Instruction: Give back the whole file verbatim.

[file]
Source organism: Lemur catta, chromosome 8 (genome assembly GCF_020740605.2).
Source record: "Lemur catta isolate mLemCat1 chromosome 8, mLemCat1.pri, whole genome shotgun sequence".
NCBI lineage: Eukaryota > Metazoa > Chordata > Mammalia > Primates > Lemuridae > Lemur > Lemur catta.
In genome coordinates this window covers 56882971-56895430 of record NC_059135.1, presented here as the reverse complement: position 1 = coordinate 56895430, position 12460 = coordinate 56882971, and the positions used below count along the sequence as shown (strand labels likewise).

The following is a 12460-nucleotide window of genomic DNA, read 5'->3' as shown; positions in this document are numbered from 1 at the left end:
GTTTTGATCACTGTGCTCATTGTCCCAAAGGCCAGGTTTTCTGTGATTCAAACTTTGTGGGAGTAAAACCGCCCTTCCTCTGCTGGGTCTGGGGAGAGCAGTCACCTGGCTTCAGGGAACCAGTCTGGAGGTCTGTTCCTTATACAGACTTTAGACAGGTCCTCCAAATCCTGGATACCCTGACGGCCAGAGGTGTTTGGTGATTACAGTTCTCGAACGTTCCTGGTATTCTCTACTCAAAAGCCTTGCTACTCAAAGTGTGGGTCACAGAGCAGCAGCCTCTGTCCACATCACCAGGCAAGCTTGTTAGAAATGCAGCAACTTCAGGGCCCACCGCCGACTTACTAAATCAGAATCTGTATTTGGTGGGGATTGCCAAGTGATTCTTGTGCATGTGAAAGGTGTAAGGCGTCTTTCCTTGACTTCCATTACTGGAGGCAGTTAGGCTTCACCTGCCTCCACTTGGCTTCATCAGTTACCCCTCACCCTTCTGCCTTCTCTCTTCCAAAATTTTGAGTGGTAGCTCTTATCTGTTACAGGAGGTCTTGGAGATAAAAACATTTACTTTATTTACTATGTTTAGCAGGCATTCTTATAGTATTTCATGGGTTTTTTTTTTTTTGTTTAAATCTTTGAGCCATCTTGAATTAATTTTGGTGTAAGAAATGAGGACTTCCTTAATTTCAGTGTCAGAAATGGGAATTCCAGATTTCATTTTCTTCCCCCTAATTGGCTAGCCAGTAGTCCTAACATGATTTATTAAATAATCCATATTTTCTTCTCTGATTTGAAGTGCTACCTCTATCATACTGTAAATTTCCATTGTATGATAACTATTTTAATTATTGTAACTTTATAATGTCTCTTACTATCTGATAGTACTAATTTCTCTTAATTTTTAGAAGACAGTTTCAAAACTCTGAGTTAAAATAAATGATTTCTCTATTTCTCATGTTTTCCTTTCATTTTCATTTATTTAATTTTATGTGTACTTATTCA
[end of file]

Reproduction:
Source organism: Lemur catta, chromosome 8 (genome assembly GCF_020740605.2).
Source record: "Lemur catta isolate mLemCat1 chromosome 8, mLemCat1.pri, whole genome shotgun sequence".
NCBI lineage: Eukaryota > Metazoa > Chordata > Mammalia > Primates > Lemuridae > Lemur > Lemur catta.
In genome coordinates this window covers 56882971-56895430 of record NC_059135.1, presented here as the reverse complement: position 1 = coordinate 56895430, position 12460 = coordinate 56882971, and the positions used below count along the sequence as shown (strand labels likewise).

The following is a 12460-nucleotide window of genomic DNA, read 5'->3' as shown; positions in this document are numbered from 1 at the left end:
GTTTTGATCACTGTGCTCATTGTCCCAAAGGCCAGGTTTTCTGTGATTCAAACTTTGTGGGAGTAAAACCGCCCTTCCTCTGCTGGGTCTGGGGAGAGCAGTCACCTGGCTTCAGGGAACCAGTCTGGAGGTCTGTTCCTTATACAGACTTTAGACAGGTCCTCCAAATCCTGGATACCCTGACGGCCAGAGGTGTTTGGTGATTACAGTTCTCGAACGTTCCTGGTATTCTCTACTCAAAAGCCTTGCTACTCAAAGTGTGGGTCACAGAGCAGCAGCCTCTGTCCACATCACCAGGCAAGCTTGTTAGAAATGCAGCAACTTCAGGGCCCACCGCCGACTTACTAAATCAGAATCTGTATTTGGTGGGGATTGCCAAGTGATTCTTGTGCATGTGAAAGGTGTAAGGCGTCTTTCCTTGACTTCCATTACTGGAGGCAGTTAGGCTTCACCTGCCTCCACTTGGCTTCATCAGTTACCCCTCACCCTTCTGCCTTCTCTCTTCCAAAATTTTGAGTGGTAGCTCTTATCTGTTACAGGAGGTCTTGGAGATAAAAACATTTACTTTATTTACTATGTTTAGCAGGCATTCTTATAGTATTTCATGGGTTTTTTTTTTTTTGTTTAAATCTTTGAGCCATCTTGAATTAATTTTGGTGTAAGAAATGAGGACTTCCTTAATTTCAGTGTCAGAAATGGGAATTCCAGATTTCATTTTCTTCCCCCTAATTGGCTAGCCAGTAGTCCTAACATGATTTATTAAATAATCCATATTTTCTTCTCTGATTTGAAGTGCTACCTCTATCATACTGTAAATTTCCATTGTATGATAACTATTTTAATTATTGTAACTTTATAATGTCTCTTACTATCTGATAGTACTAATTTCTCTTAATTTTTAGAAGACAGTTTCAAAACTCTGAGTTAAAATAAATGATTTCTCTATTTCTCATGTTTTCCTTTCATTTTCATTTATTTAATTTTATGTGTACTTATTCA